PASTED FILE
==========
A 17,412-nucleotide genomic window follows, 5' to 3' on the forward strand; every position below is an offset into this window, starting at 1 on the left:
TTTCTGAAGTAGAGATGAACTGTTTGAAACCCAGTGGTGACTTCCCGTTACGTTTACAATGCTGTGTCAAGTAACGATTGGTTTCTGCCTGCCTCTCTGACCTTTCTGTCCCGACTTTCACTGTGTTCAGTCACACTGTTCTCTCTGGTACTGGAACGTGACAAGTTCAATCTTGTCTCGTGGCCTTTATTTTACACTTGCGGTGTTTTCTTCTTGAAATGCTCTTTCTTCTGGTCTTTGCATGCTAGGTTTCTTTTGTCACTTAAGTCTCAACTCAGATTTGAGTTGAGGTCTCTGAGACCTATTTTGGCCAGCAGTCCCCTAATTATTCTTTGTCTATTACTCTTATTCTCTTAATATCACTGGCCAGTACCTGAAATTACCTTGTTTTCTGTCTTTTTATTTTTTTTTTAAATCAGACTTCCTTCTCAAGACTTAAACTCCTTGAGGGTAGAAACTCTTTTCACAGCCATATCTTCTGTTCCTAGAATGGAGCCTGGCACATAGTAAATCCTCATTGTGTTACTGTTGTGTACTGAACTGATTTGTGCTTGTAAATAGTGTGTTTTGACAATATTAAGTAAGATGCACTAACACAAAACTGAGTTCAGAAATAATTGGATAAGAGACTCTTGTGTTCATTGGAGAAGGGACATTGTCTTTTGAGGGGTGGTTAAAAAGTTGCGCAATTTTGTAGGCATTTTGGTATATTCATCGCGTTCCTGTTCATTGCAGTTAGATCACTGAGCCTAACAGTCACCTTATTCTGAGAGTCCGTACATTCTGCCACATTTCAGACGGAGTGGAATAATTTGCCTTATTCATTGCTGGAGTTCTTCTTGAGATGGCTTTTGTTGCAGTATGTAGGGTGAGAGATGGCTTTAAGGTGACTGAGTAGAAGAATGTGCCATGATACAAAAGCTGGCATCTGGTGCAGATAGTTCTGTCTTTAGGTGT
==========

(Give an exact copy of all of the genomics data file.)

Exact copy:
A 17,412-nucleotide genomic window follows, 5' to 3' on the forward strand; every position below is an offset into this window, starting at 1 on the left:
TTTCTGAAGTAGAGATGAACTGTTTGAAACCCAGTGGTGACTTCCCGTTACGTTTACAATGCTGTGTCAAGTAACGATTGGTTTCTGCCTGCCTCTCTGACCTTTCTGTCCCGACTTTCACTGTGTTCAGTCACACTGTTCTCTCTGGTACTGGAACGTGACAAGTTCAATCTTGTCTCGTGGCCTTTATTTTACACTTGCGGTGTTTTCTTCTTGAAATGCTCTTTCTTCTGGTCTTTGCATGCTAGGTTTCTTTTGTCACTTAAGTCTCAACTCAGATTTGAGTTGAGGTCTCTGAGACCTATTTTGGCCAGCAGTCCCCTAATTATTCTTTGTCTATTACTCTTATTCTCTTAATATCACTGGCCAGTACCTGAAATTACCTTGTTTTCTGTCTTTTTATTTTTTTTTTAAATCAGACTTCCTTCTCAAGACTTAAACTCCTTGAGGGTAGAAACTCTTTTCACAGCCATATCTTCTGTTCCTAGAATGGAGCCTGGCACATAGTAAATCCTCATTGTGTTACTGTTGTGTACTGAACTGATTTGTGCTTGTAAATAGTGTGTTTTGACAATATTAAGTAAGATGCACTAACACAAAACTGAGTTCAGAAATAATTGGATAAGAGACTCTTGTGTTCATTGGAGAAGGGACATTGTCTTTTGAGGGGTGGTTAAAAAGTTGCGCAATTTTGTAGGCATTTTGGTATATTCATCGCGTTCCTGTTCATTGCAGTTAGATCACTGAGCCTAACAGTCACCTTATTCTGAGAGTCCGTACATTCTGCCACATTTCAGACGGAGTGGAATAATTTGCCTTATTCATTGCTGGAGTTCTTCTTGAGATGGCTTTTGTTGCAGTATGTAGGGTGAGAGATGGCTTTAAGGTGACTGAGTAGAAGAATGTGCCATGATACAAAAGCTGGCATCTGGTGCAGATAGTTCTGTCTTTAGGTGT